The Fair Change Legal Clinic is challenging the Ontario government to repeal its panhandling legislation that the organization says violates the charter rights of the homeless. If a police officer witnesses a person asking for money and they receive it out of charity, they can be issued a ticket for violating the Safe Streets Act. Joanna Nefs of the legal clinic says the fines imposed on them almost never get paid.
Two men behind a controversial newspaper banned by Canada Post are now facing criminal charges for words the editor-in-chief wrote about political strategists Warren and Lisa Kinsella. An Ontario Justice of the Peace has charged Your Ward News editor James Sears and owner Leroy St.Germaine with uttering threats. The Kinsellas have long fought the newspaper they call a "hate-rag" and this is the first criminal charge they've had stick. Sears has called his writing "satirical."
A sculpture of a snapping turtle will soon sit in Nathan Phillips Square as a tribute to the city's Indigenous population. Andrea Chrisjohn, board designate at the Toronto Council Fire Native Cultural Centre, told Matt Galloway on CBC Radio's Metro Morning that she hopes the new sculpture will prompt people passing by to reflect. "The turtle is revered by all of our nations as the base of being here on this earth," she said.
Muck Rack makes it simple to find people, tweets, or articles that mention any name, keyword, company, hashtag etc. We've compiled this guide to help you make the most of your search.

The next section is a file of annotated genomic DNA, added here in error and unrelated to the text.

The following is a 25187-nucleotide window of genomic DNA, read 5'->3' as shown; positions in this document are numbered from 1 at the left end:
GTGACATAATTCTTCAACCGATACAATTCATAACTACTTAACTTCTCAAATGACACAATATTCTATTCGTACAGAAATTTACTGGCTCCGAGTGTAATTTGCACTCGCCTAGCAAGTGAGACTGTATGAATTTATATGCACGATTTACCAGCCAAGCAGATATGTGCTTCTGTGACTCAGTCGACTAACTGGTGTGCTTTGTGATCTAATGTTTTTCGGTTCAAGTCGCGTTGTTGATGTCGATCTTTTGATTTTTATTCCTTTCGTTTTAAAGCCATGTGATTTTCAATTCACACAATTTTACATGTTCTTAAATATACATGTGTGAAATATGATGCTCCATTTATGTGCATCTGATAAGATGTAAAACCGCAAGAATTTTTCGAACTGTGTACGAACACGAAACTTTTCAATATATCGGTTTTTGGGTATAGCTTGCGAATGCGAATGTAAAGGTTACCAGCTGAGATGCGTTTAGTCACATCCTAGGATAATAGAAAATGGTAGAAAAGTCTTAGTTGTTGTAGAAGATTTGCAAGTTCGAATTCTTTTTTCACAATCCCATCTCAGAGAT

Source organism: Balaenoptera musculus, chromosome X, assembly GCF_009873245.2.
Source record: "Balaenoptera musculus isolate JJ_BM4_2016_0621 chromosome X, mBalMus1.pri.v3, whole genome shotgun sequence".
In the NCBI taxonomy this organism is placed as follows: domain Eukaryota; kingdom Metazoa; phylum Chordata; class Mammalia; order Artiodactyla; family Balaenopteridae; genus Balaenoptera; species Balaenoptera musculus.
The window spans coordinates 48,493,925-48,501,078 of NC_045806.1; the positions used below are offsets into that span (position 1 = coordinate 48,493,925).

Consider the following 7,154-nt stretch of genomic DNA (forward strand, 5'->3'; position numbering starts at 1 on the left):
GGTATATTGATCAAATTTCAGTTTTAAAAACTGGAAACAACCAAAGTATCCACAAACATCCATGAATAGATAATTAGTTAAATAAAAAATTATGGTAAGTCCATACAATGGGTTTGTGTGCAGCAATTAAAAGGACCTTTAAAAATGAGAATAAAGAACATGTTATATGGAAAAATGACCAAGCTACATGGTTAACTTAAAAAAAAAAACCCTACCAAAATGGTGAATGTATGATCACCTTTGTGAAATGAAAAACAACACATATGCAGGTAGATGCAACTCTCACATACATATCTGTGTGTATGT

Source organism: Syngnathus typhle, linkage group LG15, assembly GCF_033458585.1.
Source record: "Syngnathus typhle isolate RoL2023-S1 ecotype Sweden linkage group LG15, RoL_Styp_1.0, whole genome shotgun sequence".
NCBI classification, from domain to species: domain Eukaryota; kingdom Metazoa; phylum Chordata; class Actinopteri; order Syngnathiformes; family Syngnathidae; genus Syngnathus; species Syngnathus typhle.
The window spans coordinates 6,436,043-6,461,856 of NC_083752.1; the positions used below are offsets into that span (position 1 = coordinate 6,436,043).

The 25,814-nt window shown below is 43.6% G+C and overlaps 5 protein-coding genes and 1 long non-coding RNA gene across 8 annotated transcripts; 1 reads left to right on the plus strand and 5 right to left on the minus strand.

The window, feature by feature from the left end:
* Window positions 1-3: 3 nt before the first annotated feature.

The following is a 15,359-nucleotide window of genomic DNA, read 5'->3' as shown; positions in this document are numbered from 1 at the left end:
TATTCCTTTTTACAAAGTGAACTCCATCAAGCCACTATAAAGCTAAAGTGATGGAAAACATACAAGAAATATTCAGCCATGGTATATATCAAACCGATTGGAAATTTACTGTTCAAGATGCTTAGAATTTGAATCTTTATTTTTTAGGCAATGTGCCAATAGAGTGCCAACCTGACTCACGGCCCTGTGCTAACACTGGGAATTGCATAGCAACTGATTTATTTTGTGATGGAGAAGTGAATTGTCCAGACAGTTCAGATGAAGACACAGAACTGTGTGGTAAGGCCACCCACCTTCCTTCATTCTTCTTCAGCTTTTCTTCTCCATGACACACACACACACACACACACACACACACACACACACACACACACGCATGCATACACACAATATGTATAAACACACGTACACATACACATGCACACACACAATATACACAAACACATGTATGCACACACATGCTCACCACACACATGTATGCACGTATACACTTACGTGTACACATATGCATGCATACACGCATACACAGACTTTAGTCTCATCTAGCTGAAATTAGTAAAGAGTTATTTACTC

Selecting a term
Start searching tweets, articles from media outlets, articles mentioned in tweets, journalists'
names, titles and bios with some suggested searches:
Companies or Topics (e.g. iPhone, Microsoft)
Phrases (e.g. "cloud computing") — use quotes to keep the terms together
Twitter handles (e.g. @username) — returns those who have mentioned or replied to
Names (e.g. "David Pogue")
Hashtags (e.g. #sxsw, #london2012)
Bio details (e.g. vegan, Olympics, father)
Muck Rack's Advanced Search allows for many boolean operators.
Find results that mention multiple specified terms, use AND or
+. For example, ensure each result contains both Elon Musk and Mark Zuckerberg by
searching Obama AND Romney or Obama + Romney.
Use the operators OR or , to broaden your search when you'd like either of
multiple terms to appear in results. (This is the default behavior of our search when no operators
are used.) For example, search for democrat OR republican to find results that refer to
Democrats and/or Republicans.
Use NOT or - to subtract results from your search. For
example, searching Disney will yield results about the Walt Disney Company as well as Walt Disney
World Resort. To exclude mentions of Disney World, search for Disney -World or Disney
When using one of these operators with a phrase, enclose it in quotation marks. For example, you can
find results about smartphones excluding Apple's iPhone 4S by searching smartphone -"iPhone
Exact case matching or punctuation
If you're searching for a brand name or keyword that relies on specific punctuation marks or capitalization, you can
find results that match your exact query by adding matchcase: before the keyword you're searching for, like matchcase:E*TRADE .
Use parentheses to separate multiple
boolean phrases. For example, to find journalists talking about having fun in Disney World or
Disneyland, search for ("disney world" OR disneyland) AND fun.
An asterisk can be used to search for any variation of a root word truncated by the asterisk. For example, searching for admin* will return results for administrator, administration, administer, administered, etc.
A near operator is an AND operator where you can control the distance between the words. You can vary the distance the near operation uses by adding a forward slash and number (between 0-99) such as strawberries NEAR/10 "whipped cream", which means the strawberries must exist within 10 words of "whipped cream".